From the Blogs, October 12
Following is a summary of recent posts from genealogy blogs that I have found interesting and informative and wanted to share them with you.
Dick Eastman brings to light an issue that is becoming more and more common in some areas of the country. As new land is being converted to residential use, conflicts are arising. A Georgia attorney is suing the city of Sandy Springs. He wants to construct a mansion on top of the final resting place of a Civil War general and judge. You can read more and get a link to more details at Family Wishes to Build a Million-Dollar Home on a Cemetery.
Andrew Martin is a genealogist in Cambridgeshire, England, and writes the History Repeating blog. One of his recent posts is very interesting for those with ancestors in U.K. graveyards. In How To: Have Your Ancestor’s Headstone Cleaned and Stood Back Up he tells people how to deal with damaged gravestones.
Legal Genealogist Judy Russell tackles an interesting subject this week. How many states are there in the United States? If you said 46, you are correct. Technically, the U.S. is composed of 46 states and 4 commonwealths (and a number of other territories. My home state of Massachusetts is one of them, along with Kentucky, Pennsylvania, and Virginia. What’s the difference between a commonwealth and a state? Judy explains all in The commonwealths.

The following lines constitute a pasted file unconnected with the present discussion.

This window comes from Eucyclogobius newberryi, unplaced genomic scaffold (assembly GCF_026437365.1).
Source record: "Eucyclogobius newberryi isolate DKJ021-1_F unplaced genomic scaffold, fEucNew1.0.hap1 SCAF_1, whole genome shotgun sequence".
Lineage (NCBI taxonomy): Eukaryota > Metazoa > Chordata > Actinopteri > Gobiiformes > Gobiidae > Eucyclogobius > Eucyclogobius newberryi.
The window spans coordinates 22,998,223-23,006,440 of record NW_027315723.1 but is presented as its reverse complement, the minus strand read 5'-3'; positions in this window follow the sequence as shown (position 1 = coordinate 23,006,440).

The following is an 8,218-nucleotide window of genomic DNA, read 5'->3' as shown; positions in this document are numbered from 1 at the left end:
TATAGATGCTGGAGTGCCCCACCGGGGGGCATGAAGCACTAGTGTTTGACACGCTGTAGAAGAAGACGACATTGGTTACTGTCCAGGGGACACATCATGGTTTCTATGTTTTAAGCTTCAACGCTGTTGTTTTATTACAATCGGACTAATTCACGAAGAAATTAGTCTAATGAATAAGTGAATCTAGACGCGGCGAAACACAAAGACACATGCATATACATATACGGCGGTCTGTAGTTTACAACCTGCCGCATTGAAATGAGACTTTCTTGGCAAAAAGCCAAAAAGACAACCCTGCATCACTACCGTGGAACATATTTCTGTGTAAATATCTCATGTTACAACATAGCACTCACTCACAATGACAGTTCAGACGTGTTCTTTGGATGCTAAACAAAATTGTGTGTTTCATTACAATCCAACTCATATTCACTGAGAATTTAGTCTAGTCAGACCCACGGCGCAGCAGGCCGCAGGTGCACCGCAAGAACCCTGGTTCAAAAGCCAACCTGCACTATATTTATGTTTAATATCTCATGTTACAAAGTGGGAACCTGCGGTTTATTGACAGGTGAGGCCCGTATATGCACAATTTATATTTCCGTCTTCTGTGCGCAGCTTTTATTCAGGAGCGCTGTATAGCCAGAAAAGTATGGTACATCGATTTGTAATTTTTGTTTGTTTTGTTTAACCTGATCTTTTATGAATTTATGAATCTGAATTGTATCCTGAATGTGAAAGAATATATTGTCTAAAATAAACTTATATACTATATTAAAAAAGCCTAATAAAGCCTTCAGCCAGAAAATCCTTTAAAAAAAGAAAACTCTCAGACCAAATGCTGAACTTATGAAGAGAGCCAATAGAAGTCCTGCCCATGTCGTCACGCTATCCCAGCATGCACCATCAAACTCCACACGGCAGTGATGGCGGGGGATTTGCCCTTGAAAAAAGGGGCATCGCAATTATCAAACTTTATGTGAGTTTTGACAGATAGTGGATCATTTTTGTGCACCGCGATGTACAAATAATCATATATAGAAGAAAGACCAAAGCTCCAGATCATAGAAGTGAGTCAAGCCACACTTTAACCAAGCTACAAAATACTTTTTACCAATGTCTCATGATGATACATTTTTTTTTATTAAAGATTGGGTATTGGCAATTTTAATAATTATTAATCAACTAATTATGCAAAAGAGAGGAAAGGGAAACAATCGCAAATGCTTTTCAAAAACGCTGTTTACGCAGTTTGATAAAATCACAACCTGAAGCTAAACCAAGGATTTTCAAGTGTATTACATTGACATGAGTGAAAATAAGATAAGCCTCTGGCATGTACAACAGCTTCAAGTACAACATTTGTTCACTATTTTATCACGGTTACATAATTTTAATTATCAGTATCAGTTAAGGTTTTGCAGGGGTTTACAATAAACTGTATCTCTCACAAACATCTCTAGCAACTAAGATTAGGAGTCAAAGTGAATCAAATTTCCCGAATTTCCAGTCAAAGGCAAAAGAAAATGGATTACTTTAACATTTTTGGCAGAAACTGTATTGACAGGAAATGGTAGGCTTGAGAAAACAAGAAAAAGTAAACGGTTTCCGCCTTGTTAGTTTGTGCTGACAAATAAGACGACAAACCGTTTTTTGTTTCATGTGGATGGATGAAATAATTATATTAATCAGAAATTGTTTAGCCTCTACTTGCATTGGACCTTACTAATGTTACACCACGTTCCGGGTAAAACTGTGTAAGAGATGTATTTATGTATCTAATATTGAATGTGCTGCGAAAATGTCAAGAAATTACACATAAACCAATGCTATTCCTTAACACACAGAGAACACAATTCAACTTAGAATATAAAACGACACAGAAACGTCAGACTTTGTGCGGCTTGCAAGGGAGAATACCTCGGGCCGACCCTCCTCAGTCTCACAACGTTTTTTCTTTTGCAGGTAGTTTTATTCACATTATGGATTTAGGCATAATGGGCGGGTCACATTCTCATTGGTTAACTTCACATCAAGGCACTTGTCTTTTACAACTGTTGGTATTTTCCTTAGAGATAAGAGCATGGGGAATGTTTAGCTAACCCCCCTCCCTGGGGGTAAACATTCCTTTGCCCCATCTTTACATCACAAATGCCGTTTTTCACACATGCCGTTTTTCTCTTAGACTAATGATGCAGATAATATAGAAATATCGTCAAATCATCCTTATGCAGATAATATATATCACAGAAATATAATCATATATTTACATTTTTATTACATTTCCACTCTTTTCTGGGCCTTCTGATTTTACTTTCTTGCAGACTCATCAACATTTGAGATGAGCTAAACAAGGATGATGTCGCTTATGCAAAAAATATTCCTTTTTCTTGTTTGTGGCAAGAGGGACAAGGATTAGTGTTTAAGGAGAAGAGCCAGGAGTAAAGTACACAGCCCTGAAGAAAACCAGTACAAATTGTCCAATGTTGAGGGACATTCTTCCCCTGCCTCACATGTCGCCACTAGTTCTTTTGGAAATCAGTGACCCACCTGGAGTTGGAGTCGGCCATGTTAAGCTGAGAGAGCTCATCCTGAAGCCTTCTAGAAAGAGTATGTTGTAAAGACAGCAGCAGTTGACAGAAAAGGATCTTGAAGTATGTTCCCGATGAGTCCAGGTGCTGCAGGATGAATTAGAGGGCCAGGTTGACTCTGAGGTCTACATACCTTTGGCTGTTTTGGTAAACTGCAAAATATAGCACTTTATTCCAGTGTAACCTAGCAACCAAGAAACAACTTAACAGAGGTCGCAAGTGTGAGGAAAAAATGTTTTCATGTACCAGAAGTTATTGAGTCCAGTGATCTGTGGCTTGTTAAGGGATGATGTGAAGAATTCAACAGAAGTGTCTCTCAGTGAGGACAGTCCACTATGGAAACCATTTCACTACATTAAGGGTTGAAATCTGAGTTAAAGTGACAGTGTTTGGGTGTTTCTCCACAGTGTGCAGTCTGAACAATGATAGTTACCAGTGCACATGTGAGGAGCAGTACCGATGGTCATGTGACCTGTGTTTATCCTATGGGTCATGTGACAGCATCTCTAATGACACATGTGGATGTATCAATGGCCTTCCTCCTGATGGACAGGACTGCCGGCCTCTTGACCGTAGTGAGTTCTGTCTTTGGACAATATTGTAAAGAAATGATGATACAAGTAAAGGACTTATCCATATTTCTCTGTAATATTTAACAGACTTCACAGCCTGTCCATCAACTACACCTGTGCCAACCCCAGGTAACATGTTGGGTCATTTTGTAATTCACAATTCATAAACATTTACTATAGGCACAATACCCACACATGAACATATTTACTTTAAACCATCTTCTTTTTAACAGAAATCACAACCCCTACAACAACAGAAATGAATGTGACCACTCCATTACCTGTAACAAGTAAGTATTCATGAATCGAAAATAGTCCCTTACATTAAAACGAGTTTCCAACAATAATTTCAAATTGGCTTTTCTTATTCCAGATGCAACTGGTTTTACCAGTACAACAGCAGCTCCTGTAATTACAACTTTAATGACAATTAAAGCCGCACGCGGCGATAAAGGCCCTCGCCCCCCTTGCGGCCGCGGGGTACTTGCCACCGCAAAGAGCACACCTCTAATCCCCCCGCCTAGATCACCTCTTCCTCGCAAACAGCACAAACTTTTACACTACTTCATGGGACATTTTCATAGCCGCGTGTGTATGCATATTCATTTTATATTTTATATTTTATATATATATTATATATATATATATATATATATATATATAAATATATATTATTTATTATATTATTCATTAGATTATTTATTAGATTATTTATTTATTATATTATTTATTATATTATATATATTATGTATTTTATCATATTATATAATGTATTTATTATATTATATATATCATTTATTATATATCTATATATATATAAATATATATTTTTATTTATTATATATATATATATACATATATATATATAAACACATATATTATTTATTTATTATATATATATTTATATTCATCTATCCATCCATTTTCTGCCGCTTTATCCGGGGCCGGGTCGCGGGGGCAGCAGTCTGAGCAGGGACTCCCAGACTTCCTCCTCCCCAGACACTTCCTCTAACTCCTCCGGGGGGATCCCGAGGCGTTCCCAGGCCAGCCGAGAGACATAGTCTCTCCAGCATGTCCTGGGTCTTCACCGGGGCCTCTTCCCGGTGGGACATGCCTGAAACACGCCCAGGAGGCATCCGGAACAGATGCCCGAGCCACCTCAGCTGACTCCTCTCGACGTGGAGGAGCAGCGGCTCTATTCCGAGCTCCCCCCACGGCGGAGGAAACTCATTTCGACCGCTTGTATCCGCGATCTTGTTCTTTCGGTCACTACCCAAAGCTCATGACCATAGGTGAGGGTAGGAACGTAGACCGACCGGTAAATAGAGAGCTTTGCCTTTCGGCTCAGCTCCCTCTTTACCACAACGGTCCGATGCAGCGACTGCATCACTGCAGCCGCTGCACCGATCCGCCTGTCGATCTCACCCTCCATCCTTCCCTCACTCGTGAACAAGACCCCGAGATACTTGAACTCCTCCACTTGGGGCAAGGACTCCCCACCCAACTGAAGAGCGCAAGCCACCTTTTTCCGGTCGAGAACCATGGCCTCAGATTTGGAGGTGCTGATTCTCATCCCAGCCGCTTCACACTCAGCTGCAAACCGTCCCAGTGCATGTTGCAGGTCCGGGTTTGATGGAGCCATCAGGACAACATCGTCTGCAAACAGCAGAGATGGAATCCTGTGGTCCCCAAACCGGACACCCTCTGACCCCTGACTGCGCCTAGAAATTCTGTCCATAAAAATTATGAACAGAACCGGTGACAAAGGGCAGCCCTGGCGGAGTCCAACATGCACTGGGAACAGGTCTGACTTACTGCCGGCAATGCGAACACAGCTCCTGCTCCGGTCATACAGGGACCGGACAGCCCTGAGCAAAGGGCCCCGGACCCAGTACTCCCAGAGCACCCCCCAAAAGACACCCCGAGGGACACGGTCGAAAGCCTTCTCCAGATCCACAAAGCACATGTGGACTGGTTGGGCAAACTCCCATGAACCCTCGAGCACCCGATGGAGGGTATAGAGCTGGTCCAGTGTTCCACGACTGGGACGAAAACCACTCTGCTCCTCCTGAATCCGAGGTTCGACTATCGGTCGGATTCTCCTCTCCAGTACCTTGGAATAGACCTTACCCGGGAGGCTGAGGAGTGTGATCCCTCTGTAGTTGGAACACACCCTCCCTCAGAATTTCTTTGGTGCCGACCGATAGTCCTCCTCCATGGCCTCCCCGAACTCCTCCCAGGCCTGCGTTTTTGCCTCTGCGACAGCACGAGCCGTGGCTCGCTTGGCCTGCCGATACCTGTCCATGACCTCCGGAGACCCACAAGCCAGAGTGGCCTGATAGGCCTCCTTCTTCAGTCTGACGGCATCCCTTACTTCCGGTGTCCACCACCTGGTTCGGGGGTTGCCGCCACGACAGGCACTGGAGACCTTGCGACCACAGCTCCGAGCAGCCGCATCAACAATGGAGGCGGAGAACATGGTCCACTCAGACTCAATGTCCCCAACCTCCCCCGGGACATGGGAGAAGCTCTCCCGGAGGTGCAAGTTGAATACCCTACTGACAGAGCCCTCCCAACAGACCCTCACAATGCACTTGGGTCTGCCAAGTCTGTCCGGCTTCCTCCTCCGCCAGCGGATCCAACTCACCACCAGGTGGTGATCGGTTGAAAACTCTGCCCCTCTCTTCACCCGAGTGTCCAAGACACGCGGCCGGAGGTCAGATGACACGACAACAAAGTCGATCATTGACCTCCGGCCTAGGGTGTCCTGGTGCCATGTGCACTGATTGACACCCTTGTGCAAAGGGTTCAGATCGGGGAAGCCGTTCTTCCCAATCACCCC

Jennifer Shoer writes the Scrappy Genealogist blog. She deals with sharing ancestry, photos, and scrapbooks. She recently posted an interesting story helpful to all genealogists. She relates a visit she recently took to Hancock, Michigan, and the photographs she took. She then relates a crucial mistake she made by violating her cardinal Rule for Photographing Ancestral Places.
Janice Tracy writes a number of blogs, including Mississippi Memories. She recently re-posted a piece that illustrates the importance of knowing the history of the area in which you are researching. In The Pee Dee River Colony in SC she discusses the group of individuals who settled Attala County, Mississippi, from the Pee Dee River area in South Carolina. The Pee Dee River area was the first foreign colony on U.S. soil. While your ancestors may not have come from this area, this story is a great example of what can be found by understanding history.